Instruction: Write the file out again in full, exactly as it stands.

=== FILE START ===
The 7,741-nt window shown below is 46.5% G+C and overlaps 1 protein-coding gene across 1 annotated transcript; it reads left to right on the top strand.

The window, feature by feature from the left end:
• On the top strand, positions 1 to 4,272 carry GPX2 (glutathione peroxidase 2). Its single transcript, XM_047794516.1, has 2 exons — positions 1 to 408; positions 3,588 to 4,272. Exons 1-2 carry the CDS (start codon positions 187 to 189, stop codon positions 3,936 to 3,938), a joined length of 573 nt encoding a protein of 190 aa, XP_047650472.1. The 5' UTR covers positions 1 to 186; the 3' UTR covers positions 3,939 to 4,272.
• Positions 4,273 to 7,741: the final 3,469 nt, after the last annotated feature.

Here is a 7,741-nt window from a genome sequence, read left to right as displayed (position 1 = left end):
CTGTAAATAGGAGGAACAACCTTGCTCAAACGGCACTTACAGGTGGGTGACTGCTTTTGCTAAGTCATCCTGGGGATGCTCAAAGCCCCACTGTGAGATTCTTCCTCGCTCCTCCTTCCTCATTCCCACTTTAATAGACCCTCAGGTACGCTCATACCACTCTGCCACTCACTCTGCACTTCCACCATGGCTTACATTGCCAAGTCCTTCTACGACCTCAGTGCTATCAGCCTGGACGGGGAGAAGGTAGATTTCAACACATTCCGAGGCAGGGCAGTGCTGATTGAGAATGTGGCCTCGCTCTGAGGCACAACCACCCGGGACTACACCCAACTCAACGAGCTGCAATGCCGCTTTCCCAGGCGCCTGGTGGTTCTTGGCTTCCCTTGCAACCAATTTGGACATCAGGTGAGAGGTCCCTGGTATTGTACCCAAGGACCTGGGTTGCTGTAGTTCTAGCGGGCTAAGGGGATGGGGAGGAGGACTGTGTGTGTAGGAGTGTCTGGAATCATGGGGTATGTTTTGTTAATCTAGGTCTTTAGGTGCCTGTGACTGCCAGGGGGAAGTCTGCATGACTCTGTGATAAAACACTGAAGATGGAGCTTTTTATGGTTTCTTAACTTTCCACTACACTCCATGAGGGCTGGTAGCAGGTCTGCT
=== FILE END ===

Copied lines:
The 7,741-nt window shown below is 46.5% G+C and overlaps 1 protein-coding gene across 1 annotated transcript; it reads left to right on the top strand.

The window, feature by feature from the left end:
• On the top strand, positions 1 to 4,272 carry GPX2 (glutathione peroxidase 2). Its single transcript, XM_047794516.1, has 2 exons — positions 1 to 408; positions 3,588 to 4,272. Exons 1-2 carry the CDS (start codon positions 187 to 189, stop codon positions 3,936 to 3,938), a joined length of 573 nt encoding a protein of 190 aa, XP_047650472.1. The 5' UTR covers positions 1 to 186; the 3' UTR covers positions 3,939 to 4,272.
• Positions 4,273 to 7,741: the final 3,469 nt, after the last annotated feature.

Here is a 7,741-nt window from a genome sequence, read left to right as displayed (position 1 = left end):
CTGTAAATAGGAGGAACAACCTTGCTCAAACGGCACTTACAGGTGGGTGACTGCTTTTGCTAAGTCATCCTGGGGATGCTCAAAGCCCCACTGTGAGATTCTTCCTCGCTCCTCCTTCCTCATTCCCACTTTAATAGACCCTCAGGTACGCTCATACCACTCTGCCACTCACTCTGCACTTCCACCATGGCTTACATTGCCAAGTCCTTCTACGACCTCAGTGCTATCAGCCTGGACGGGGAGAAGGTAGATTTCAACACATTCCGAGGCAGGGCAGTGCTGATTGAGAATGTGGCCTCGCTCTGAGGCACAACCACCCGGGACTACACCCAACTCAACGAGCTGCAATGCCGCTTTCCCAGGCGCCTGGTGGTTCTTGGCTTCCCTTGCAACCAATTTGGACATCAGGTGAGAGGTCCCTGGTATTGTACCCAAGGACCTGGGTTGCTGTAGTTCTAGCGGGCTAAGGGGATGGGGAGGAGGACTGTGTGTGTAGGAGTGTCTGGAATCATGGGGTATGTTTTGTTAATCTAGGTCTTTAGGTGCCTGTGACTGCCAGGGGGAAGTCTGCATGACTCTGTGATAAAACACTGAAGATGGAGCTTTTTATGGTTTCTTAACTTTCCACTACACTCCATGAGGGCTGGTAGCAGGTCTGCT